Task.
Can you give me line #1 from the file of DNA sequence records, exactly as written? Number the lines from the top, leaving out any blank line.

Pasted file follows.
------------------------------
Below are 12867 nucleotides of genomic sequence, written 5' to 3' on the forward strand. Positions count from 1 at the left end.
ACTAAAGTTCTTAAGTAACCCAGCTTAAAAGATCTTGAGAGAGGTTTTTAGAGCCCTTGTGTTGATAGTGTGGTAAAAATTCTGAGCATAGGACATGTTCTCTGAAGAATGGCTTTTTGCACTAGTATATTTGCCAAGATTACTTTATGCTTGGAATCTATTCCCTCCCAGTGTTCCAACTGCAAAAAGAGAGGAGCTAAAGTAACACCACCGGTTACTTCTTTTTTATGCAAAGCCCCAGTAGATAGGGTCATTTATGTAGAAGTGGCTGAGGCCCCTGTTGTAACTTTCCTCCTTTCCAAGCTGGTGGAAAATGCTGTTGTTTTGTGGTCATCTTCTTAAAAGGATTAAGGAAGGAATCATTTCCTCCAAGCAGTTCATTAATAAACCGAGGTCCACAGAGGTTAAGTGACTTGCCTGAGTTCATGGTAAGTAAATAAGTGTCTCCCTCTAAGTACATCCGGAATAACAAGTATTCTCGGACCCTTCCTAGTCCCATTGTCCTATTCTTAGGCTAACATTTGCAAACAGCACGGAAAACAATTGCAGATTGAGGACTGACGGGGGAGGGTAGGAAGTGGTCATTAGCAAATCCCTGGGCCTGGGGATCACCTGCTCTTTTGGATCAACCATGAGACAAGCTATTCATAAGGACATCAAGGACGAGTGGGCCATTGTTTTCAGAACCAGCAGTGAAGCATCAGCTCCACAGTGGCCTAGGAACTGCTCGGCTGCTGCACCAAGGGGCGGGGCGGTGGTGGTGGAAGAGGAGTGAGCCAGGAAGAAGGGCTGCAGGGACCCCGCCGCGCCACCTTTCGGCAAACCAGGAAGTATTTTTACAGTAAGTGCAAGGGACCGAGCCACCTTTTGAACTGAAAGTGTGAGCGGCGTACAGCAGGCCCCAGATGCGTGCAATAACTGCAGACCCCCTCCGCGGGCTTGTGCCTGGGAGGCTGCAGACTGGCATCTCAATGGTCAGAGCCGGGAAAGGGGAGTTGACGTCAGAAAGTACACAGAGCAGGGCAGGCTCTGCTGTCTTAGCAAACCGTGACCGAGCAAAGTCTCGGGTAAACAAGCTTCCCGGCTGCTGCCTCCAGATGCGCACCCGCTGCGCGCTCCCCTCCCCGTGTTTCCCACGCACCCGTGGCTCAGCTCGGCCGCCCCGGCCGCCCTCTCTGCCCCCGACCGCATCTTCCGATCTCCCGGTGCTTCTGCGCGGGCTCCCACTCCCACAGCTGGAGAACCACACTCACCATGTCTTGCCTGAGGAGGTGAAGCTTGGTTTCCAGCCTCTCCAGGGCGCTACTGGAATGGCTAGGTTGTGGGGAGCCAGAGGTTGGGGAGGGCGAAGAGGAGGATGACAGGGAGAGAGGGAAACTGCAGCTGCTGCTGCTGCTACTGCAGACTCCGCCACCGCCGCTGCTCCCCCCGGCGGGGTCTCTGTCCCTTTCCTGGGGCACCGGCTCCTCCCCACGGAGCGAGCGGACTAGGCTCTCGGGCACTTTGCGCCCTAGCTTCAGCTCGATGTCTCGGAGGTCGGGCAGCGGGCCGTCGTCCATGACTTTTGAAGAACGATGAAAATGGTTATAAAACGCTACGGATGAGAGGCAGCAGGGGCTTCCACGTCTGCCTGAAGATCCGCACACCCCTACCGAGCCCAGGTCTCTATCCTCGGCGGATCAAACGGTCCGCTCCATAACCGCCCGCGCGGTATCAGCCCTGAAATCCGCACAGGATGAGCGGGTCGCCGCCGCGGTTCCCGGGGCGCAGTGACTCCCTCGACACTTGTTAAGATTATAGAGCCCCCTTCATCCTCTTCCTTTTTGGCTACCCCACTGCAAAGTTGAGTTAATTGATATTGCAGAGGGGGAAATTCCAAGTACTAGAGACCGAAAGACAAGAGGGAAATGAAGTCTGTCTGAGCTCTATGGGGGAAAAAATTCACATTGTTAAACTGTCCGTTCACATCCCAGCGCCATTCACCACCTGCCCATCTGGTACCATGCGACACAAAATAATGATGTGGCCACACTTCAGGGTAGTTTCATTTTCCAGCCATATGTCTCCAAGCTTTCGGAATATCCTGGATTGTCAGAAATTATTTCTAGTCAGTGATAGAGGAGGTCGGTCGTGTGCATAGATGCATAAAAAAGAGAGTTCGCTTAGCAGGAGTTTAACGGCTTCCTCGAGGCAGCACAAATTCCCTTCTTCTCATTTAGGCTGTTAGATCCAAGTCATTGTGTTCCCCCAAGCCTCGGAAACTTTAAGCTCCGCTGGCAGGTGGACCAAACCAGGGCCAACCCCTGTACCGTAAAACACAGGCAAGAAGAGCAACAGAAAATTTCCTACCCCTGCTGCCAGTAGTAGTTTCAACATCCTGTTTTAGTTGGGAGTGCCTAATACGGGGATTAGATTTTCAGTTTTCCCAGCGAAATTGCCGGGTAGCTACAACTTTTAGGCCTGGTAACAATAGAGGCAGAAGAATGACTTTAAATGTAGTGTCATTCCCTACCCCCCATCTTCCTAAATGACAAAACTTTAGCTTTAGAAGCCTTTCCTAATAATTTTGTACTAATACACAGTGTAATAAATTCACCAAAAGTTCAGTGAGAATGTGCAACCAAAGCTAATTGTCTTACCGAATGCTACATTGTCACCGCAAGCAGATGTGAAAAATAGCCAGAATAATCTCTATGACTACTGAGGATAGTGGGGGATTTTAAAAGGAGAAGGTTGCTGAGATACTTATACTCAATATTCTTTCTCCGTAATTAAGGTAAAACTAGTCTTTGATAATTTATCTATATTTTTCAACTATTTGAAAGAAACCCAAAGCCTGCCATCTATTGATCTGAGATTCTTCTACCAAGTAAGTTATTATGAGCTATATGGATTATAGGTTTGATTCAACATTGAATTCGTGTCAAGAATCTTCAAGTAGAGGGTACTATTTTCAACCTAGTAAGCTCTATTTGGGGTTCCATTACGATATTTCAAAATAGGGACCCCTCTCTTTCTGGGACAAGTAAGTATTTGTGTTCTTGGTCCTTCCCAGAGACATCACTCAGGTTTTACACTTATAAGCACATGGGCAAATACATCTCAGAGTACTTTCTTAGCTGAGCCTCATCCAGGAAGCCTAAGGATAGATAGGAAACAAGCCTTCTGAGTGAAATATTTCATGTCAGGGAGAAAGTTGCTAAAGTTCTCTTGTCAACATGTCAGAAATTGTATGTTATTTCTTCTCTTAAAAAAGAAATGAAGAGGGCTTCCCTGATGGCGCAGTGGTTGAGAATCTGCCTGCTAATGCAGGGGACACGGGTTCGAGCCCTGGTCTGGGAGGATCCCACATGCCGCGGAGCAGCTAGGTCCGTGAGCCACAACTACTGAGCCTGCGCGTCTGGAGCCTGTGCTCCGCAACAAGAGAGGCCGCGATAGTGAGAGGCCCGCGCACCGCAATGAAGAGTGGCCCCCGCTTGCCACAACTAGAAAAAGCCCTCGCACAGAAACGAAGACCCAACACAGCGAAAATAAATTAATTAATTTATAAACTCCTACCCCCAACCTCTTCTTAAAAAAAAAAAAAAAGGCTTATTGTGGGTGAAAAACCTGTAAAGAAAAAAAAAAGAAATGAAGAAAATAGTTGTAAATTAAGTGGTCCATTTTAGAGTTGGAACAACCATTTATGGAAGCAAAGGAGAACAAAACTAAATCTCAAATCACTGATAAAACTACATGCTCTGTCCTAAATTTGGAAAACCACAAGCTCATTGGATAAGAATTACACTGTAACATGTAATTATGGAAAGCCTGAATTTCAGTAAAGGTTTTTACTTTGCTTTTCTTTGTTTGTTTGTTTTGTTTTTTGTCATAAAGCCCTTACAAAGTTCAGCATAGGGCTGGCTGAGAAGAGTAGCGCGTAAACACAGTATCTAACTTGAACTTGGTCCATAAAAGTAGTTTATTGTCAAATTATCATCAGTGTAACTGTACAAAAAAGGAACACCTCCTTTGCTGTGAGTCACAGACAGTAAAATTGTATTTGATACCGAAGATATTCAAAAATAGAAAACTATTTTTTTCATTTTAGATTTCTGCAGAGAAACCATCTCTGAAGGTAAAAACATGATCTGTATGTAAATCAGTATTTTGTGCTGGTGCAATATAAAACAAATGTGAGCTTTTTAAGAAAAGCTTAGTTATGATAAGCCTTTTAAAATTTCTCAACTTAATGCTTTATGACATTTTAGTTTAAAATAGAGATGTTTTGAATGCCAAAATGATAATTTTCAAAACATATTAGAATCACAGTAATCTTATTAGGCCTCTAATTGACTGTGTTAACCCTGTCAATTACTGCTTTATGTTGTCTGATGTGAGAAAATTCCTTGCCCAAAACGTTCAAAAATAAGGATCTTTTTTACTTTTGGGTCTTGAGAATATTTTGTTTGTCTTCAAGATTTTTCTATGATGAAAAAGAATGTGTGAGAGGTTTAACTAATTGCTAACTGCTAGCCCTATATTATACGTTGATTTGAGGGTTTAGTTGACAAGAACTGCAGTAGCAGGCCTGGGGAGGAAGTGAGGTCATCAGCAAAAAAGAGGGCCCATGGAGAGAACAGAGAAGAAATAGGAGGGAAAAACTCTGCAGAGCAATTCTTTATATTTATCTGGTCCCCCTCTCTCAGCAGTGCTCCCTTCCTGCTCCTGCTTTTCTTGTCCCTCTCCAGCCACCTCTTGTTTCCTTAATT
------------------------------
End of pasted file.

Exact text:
Below are 12867 nucleotides of genomic sequence, written 5' to 3' on the forward strand. Positions count from 1 at the left end.